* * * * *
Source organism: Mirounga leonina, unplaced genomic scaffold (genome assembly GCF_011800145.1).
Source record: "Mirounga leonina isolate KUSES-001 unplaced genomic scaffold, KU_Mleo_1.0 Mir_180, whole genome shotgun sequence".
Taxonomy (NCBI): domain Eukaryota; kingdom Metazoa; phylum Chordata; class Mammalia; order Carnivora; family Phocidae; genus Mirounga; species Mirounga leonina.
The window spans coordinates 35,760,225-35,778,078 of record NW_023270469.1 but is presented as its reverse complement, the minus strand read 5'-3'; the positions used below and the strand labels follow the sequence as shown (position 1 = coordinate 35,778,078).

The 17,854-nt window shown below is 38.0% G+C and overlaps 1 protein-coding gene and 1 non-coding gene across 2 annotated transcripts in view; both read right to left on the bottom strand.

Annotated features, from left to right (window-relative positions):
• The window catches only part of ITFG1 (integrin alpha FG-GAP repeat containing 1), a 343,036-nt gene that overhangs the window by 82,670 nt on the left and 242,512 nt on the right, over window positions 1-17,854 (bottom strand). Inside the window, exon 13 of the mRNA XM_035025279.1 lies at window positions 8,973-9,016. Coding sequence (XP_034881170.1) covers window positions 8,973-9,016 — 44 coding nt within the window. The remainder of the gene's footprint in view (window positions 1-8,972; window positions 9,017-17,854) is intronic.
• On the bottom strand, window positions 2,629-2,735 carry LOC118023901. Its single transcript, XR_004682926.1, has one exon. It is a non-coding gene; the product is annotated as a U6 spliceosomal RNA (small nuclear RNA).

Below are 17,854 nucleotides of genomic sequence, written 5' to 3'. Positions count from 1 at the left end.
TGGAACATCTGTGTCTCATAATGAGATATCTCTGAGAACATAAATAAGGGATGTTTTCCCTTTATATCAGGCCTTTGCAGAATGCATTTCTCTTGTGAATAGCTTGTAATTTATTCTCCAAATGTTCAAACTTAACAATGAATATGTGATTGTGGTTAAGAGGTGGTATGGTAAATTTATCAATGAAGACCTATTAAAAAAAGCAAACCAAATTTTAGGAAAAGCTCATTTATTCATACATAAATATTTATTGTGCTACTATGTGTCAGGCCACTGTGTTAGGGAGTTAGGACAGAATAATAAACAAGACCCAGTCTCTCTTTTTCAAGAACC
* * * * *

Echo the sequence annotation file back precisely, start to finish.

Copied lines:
Source organism: Mirounga leonina, unplaced genomic scaffold (genome assembly GCF_011800145.1).
Source record: "Mirounga leonina isolate KUSES-001 unplaced genomic scaffold, KU_Mleo_1.0 Mir_180, whole genome shotgun sequence".
Taxonomy (NCBI): domain Eukaryota; kingdom Metazoa; phylum Chordata; class Mammalia; order Carnivora; family Phocidae; genus Mirounga; species Mirounga leonina.
The window spans coordinates 35,760,225-35,778,078 of record NW_023270469.1 but is presented as its reverse complement, the minus strand read 5'-3'; the positions used below and the strand labels follow the sequence as shown (position 1 = coordinate 35,778,078).

The 17,854-nt window shown below is 38.0% G+C and overlaps 1 protein-coding gene and 1 non-coding gene across 2 annotated transcripts in view; both read right to left on the bottom strand.

Annotated features, from left to right (window-relative positions):
• The window catches only part of ITFG1 (integrin alpha FG-GAP repeat containing 1), a 343,036-nt gene that overhangs the window by 82,670 nt on the left and 242,512 nt on the right, over window positions 1-17,854 (bottom strand). Inside the window, exon 13 of the mRNA XM_035025279.1 lies at window positions 8,973-9,016. Coding sequence (XP_034881170.1) covers window positions 8,973-9,016 — 44 coding nt within the window. The remainder of the gene's footprint in view (window positions 1-8,972; window positions 9,017-17,854) is intronic.
• On the bottom strand, window positions 2,629-2,735 carry LOC118023901. Its single transcript, XR_004682926.1, has one exon. It is a non-coding gene; the product is annotated as a U6 spliceosomal RNA (small nuclear RNA).

Below are 17,854 nucleotides of genomic sequence, written 5' to 3'. Positions count from 1 at the left end.
TGGAACATCTGTGTCTCATAATGAGATATCTCTGAGAACATAAATAAGGGATGTTTTCCCTTTATATCAGGCCTTTGCAGAATGCATTTCTCTTGTGAATAGCTTGTAATTTATTCTCCAAATGTTCAAACTTAACAATGAATATGTGATTGTGGTTAAGAGGTGGTATGGTAAATTTATCAATGAAGACCTATTAAAAAAAGCAAACCAAATTTTAGGAAAAGCTCATTTATTCATACATAAATATTTATTGTGCTACTATGTGTCAGGCCACTGTGTTAGGGAGTTAGGACAGAATAATAAACAAGACCCAGTCTCTCTTTTTCAAGAACC